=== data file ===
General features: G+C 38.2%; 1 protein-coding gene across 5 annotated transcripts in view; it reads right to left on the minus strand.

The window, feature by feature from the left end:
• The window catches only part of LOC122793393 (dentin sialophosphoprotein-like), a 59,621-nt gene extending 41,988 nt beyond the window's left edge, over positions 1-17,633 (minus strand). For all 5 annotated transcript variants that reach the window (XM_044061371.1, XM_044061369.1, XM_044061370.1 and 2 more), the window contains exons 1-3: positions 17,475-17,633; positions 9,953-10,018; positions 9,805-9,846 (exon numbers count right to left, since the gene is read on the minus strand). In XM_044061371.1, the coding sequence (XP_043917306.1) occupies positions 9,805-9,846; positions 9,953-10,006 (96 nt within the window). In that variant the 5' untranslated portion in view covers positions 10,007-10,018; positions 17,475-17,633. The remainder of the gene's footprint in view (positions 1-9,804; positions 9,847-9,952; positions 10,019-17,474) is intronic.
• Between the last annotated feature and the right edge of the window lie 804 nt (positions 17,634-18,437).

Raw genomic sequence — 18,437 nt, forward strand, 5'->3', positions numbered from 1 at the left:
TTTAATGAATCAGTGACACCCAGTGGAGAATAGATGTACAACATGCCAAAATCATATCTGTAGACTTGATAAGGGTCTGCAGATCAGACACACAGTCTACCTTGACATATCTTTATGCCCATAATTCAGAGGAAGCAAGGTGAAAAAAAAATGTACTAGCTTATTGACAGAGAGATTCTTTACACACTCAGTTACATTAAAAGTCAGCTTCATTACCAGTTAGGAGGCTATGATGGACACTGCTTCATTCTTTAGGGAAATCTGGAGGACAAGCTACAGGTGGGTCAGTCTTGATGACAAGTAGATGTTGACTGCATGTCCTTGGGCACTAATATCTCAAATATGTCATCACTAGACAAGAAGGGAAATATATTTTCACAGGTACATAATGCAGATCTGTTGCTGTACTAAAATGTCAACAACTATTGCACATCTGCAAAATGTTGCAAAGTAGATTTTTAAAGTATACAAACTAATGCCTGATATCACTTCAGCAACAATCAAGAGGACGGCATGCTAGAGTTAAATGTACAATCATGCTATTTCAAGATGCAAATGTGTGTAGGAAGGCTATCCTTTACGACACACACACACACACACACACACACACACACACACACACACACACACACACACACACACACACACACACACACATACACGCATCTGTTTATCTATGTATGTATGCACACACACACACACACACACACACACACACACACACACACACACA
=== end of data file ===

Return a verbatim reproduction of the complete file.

General features: G+C 38.2%; 1 protein-coding gene across 5 annotated transcripts in view; it reads right to left on the minus strand.

The window, feature by feature from the left end:
• The window catches only part of LOC122793393 (dentin sialophosphoprotein-like), a 59,621-nt gene extending 41,988 nt beyond the window's left edge, over positions 1-17,633 (minus strand). For all 5 annotated transcript variants that reach the window (XM_044061371.1, XM_044061369.1, XM_044061370.1 and 2 more), the window contains exons 1-3: positions 17,475-17,633; positions 9,953-10,018; positions 9,805-9,846 (exon numbers count right to left, since the gene is read on the minus strand). In XM_044061371.1, the coding sequence (XP_043917306.1) occupies positions 9,805-9,846; positions 9,953-10,006 (96 nt within the window). In that variant the 5' untranslated portion in view covers positions 10,007-10,018; positions 17,475-17,633. The remainder of the gene's footprint in view (positions 1-9,804; positions 9,847-9,952; positions 10,019-17,474) is intronic.
• Between the last annotated feature and the right edge of the window lie 804 nt (positions 17,634-18,437).

Raw genomic sequence — 18,437 nt, forward strand, 5'->3', positions numbered from 1 at the left:
TTTAATGAATCAGTGACACCCAGTGGAGAATAGATGTACAACATGCCAAAATCATATCTGTAGACTTGATAAGGGTCTGCAGATCAGACACACAGTCTACCTTGACATATCTTTATGCCCATAATTCAGAGGAAGCAAGGTGAAAAAAAAATGTACTAGCTTATTGACAGAGAGATTCTTTACACACTCAGTTACATTAAAAGTCAGCTTCATTACCAGTTAGGAGGCTATGATGGACACTGCTTCATTCTTTAGGGAAATCTGGAGGACAAGCTACAGGTGGGTCAGTCTTGATGACAAGTAGATGTTGACTGCATGTCCTTGGGCACTAATATCTCAAATATGTCATCACTAGACAAGAAGGGAAATATATTTTCACAGGTACATAATGCAGATCTGTTGCTGTACTAAAATGTCAACAACTATTGCACATCTGCAAAATGTTGCAAAGTAGATTTTTAAAGTATACAAACTAATGCCTGATATCACTTCAGCAACAATCAAGAGGACGGCATGCTAGAGTTAAATGTACAATCATGCTATTTCAAGATGCAAATGTGTGTAGGAAGGCTATCCTTTACGACACACACACACACACACACACACACACACACACACACACACACACACACACACACACACACACACACACACACATACACGCATCTGTTTATCTATGTATGTATGCACACACACACACACACACACACACACACACACACACACACACACA